UC Riverside Professor of Entomology Thomas Perring actively engages the UCCE network in his research and teaching. One example is his work with Area Viticulture/Pest Management Advisor Carmen Gispert to evaluate Pierce’s disease (PD) and sharpshooter vectors in Coachella Valley vineyards. He also exposes undergraduate and graduate students to the work that farm advisors do, which has led to many of them choosing to stay in academia and consider careers as farm advisors.
Perring says it was a natural fit to work with Gispert on the PD problem because they knew the disease had been found in the desert, but they didn’t know the extent of the sharpshooter distribution or the number and distribution of infected plants. Gispert’s relationships with and access to grower’s fields yielded critical information for their research.
“She’s really good at listening to her stakeholders and bringing those questions to the collaborative team,” Perring said. As a campus-based academic, he feels it is critical to have collaborators in the field who have that knowledge base. “We’re going to be better, and it benefits everybody this way rather than one person trying to do everything on their own,” he said.
Gispert values the combination of strengths and expertise in collaborative teams. “We have certain training and specialties that are essential to bring together to have this panoramic view of the problem,” she noted.
Gispert encourages early-career people to network. When she was hired at UC ANR, she introduced herself to professors on the UC Riverside campus. She got her Ph.D. there so she knew some of the people she could potentially be working with, but she let everyone know she had a new job. She continues to make these kinds of connections. “Just this morning, I’ve been emailing Dr. Michael Rust, and he has a program and I have a problem that the growers told me about. He’s going to set up some traps, he’s going to test the lures and here we go.”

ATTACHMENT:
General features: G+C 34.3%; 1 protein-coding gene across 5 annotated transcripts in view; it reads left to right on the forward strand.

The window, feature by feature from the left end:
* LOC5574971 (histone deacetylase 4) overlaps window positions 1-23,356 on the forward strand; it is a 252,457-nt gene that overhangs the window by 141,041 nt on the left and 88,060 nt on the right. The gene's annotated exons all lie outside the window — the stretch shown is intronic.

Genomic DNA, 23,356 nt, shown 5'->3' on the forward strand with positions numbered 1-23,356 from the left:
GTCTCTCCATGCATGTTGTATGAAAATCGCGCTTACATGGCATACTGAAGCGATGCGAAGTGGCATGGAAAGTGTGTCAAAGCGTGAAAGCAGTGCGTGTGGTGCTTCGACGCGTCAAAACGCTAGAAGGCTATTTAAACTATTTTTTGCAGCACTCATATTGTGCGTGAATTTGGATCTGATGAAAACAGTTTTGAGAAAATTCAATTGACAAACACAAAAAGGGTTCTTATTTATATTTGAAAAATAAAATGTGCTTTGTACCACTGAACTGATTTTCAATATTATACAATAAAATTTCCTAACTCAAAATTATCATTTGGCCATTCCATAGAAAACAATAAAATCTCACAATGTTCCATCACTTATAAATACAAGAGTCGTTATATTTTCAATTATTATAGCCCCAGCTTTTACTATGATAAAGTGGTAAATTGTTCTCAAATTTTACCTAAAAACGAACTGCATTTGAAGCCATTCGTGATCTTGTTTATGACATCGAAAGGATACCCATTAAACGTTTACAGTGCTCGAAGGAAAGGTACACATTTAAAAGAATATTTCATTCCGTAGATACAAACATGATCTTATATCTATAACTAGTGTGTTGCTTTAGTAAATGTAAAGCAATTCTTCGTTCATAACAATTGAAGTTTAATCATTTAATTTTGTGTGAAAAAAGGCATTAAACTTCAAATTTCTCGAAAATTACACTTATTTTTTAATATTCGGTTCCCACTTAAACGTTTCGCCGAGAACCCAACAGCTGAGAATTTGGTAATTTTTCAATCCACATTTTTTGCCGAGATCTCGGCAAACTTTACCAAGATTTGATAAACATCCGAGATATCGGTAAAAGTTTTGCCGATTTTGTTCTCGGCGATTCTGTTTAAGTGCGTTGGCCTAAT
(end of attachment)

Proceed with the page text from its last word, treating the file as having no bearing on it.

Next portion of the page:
Perring appreciates the partnership because it amplifies what anyone could do on their own. “It makes the project more efficient, helps the research move faster, and provides solutions quicker. And it does it without beating everybody up – all of my team traveling to the valley every day is impossible.”
“We are connected with growers and we are really the intermediate part – bringing those needs that require research,” said Gispert. “That’s when the researchers from campus come in and then we can develop tools that in the end will be used by whatever industry we are working with.”
Gispert noted that the specialists on campus are also highly engaged in working with her. “That’s another example of the campus partnership and part of the whole picture of the power of the UC network,” she said.
Perring added that because many of our new Entomology faculty are more molecular, physiological and/or laboratory oriented, it may be even more important now for these faculty to connect with county-based advisors, because that’s where many of the research results can have direct application for solving problems.